All _Essays

Terror Machines

Social Bots in Struggles for Hegemony in Digital Publics

This essay will elaborate upon the ambivalences of unreliable communication on social networks, using the case study of social bots. Social bots simulate human users in social networks. If they do not give any indication that they are machines, they can be classified as fake accounts. Social bots can be considered opinion robots as they are used strategically to influence discussions on social networks. What users see on their screens today when they consume news portals, social networks and online platforms corresponds to precarious in_visibility.

A_Sociality as a Model Figure of Ambiguity

Being queerly social and cared for holds a promise of belonging. Belonging beyond heteronormativity and coercive normalcy. [1] Yet social relations, no matter how queer they are, are never devoid of indifference, unpredictability, aggression, conflict, or the risk and reality of violence. [2] It is illusory to hope for safe spaces, pure peacefulness or pleasure in bonding and care without aggression or messiness. [3] Therefore, I present queerness as lived ambiguity and […]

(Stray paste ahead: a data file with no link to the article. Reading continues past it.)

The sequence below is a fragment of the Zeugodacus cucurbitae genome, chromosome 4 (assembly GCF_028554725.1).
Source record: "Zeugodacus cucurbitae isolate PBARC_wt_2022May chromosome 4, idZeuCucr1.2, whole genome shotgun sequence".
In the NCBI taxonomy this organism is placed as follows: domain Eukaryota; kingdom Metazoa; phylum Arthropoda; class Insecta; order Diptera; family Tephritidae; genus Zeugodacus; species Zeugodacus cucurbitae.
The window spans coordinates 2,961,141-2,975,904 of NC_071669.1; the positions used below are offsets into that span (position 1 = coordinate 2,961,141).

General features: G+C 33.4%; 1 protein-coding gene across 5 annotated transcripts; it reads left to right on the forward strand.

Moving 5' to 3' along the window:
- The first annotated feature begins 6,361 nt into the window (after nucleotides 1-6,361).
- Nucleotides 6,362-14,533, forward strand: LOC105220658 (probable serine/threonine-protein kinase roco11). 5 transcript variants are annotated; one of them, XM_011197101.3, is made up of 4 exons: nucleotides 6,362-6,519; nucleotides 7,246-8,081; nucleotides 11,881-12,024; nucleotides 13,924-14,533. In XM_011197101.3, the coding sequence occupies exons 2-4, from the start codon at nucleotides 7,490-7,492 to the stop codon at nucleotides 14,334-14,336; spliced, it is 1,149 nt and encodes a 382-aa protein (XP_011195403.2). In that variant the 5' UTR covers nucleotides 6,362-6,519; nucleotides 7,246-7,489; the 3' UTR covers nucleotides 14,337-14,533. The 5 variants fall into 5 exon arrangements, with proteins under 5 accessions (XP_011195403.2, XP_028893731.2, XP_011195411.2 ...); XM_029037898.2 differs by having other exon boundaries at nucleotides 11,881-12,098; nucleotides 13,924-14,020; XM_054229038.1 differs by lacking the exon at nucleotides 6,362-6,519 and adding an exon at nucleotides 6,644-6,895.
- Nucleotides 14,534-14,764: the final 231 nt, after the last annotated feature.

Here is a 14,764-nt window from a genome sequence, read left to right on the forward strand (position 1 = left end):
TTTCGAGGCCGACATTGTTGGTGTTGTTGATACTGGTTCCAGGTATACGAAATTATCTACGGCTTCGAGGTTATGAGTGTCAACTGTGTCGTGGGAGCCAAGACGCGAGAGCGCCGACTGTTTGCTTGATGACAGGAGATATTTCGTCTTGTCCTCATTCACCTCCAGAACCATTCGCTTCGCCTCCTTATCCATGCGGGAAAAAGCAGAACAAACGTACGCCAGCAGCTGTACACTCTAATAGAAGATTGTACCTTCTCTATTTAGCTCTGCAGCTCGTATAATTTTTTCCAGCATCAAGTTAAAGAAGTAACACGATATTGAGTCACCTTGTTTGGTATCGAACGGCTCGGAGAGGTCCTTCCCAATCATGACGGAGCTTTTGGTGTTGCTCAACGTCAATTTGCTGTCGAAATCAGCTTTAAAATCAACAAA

Infectious Diseases in Historical Perspective

French Pox Versus Venereal Syphilis

Medical historiography has tended to almost automatically identify the disease that entered European medical and lay writings at the end of the 15th century as morbus gallicus with the present-day condition known as “venereal syphilis.” This identification, which goes back to the invention, in 1530, of the term syphilis as a synonym for morbus gallicus by Girolamo Fracastoro (c. 1478–1553), has been retained by many 19th- and 20th-century medical historians, and there […]

The Illness of Narrative

Reframing the Question of Limits

This paper uses Dostoevsky’s Notes from the Underground as the starting point for a critique of the assumption that engaging with narratives enhances well-being. While the ‘limits of narrative’ have long been an object of critique by scholars in the medical humanities, the question of limits has been posed primarily in terms of whether narrativity can be considered an anthropological universal, and in terms of what (or whom) a privileging of narrativity might exclude. […]